The second section of the exhibition looks at the radical shifts in interior design from the 1960s to the 1980s. With the spread of postmodernism, designers began to reflect on the symbolic meaning of furnishings, patterns, and decorations, most famously embodied in the works of the design group Memphis. A passionate collector of Memphis designs, fashion designer Karl Lagerfeld turned his apartment in Monte Carlo into a postmodern Memphis showroom in the early 1980s. 

During the two previous decades, the era’s general social upheavals were reflected in the private interior. In collaboration with philosopher Paul Virilio, architect Claude Parent introduced the concept of "the oblique" to interiors to counter the predominant neutral, cube-like spaces prevalent at the time. 

Parent furnished his own apartment in Neuilly-sur-Seine, France (1973) with built-in, multifunctional inclined planes that could serve interchangeably as seating, dining or workspace, or a daybed. 

Vitra Design Museum's Home Stories exhibition showcases 20 iconic interiors in Weil am Rhein

Verner Panton, Fantasy Landscape, Visiona 2, 1970, partial reconstruction, Vitra Design Museum, 2000. Image © Verner Panton Design AG, Basel © Vitra Design Museum, Photo: Ludger Paffrath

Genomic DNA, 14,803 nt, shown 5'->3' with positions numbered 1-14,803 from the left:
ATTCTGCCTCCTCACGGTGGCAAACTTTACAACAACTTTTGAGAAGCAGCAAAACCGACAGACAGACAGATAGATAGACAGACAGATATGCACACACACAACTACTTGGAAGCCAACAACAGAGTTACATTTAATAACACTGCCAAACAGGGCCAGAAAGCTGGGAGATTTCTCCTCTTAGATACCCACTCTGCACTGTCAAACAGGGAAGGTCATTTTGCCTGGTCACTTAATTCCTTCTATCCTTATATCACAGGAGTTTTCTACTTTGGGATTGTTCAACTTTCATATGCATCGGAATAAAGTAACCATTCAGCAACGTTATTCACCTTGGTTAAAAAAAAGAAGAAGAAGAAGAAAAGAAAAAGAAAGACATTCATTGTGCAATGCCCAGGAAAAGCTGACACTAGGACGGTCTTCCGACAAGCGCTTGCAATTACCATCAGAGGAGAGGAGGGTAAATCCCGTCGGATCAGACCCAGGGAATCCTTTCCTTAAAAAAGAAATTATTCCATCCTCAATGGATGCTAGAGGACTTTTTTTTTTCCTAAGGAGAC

Two works in the exhibition that present the radical ideas of 1960s and ’70s interior design can be accessed by visitors. Verner Panton’s legendary "Fantasy Landscape" (1970) consisted of upholstered elements in different colors that formed a cave-like tunnel. 

Vitra Design Museum's Home Stories exhibition showcases 20 iconic interiors in Weil am Rhein

Anja Blomstedt and George Candilis, Hexacube living modules, 1972. Image © Gallery Clément Cividino & Terra Remota

As an extension of the exhibition outside the museum building, a reconstruction of this spectacular installation is presented in Zaha Hadid’s Fire Station building on the Vitra Campus. 

In front of the museum, George Candilis’ "Hexacube" micro-house (1971) demonstrates how prefabrication, modularity, and mobility shaped notions of domesticity.

Vitra Design Museum's Home Stories exhibition showcases 20 iconic interiors in Weil am Rhein

Andy Warhol’s New York Silver Factory (1964 – 67). Nat Finkelstein, Factory Panorama mit Andy Warhol, New York City, USA, 1964- 67 (photo: 1965). Image © Nat Finkelstein Estate / All rights reserved

Andy Warhol’s New York Silver Factory (1964 – 67) evolved as a prime example of early loft-living and became an almost mythical symbol of the artist’s studio as an ideal combination of living- and workspace.

Vitra Design Museum's Home Stories exhibition showcases 20 iconic interiors in Weil am Rhein

Alison and Peter Smithson, House of the Future, 1956. Image © Daily Mail

Nature and Technology: 1940 – 1960

Another decisive era in the formation of the modern interior were the post-war years, when the modern interior design style that had been developed before World War II entered the domestic realm of an increasing number of people in the Western world. 

During the Cold War, the political competition between East and West crystallized around the question of living standards, culminating in the famous "kitchen Debate" between Richard Nixon and Nikita Khrushchev that took place in an American prefabricated house displayed in Moscow in 1959.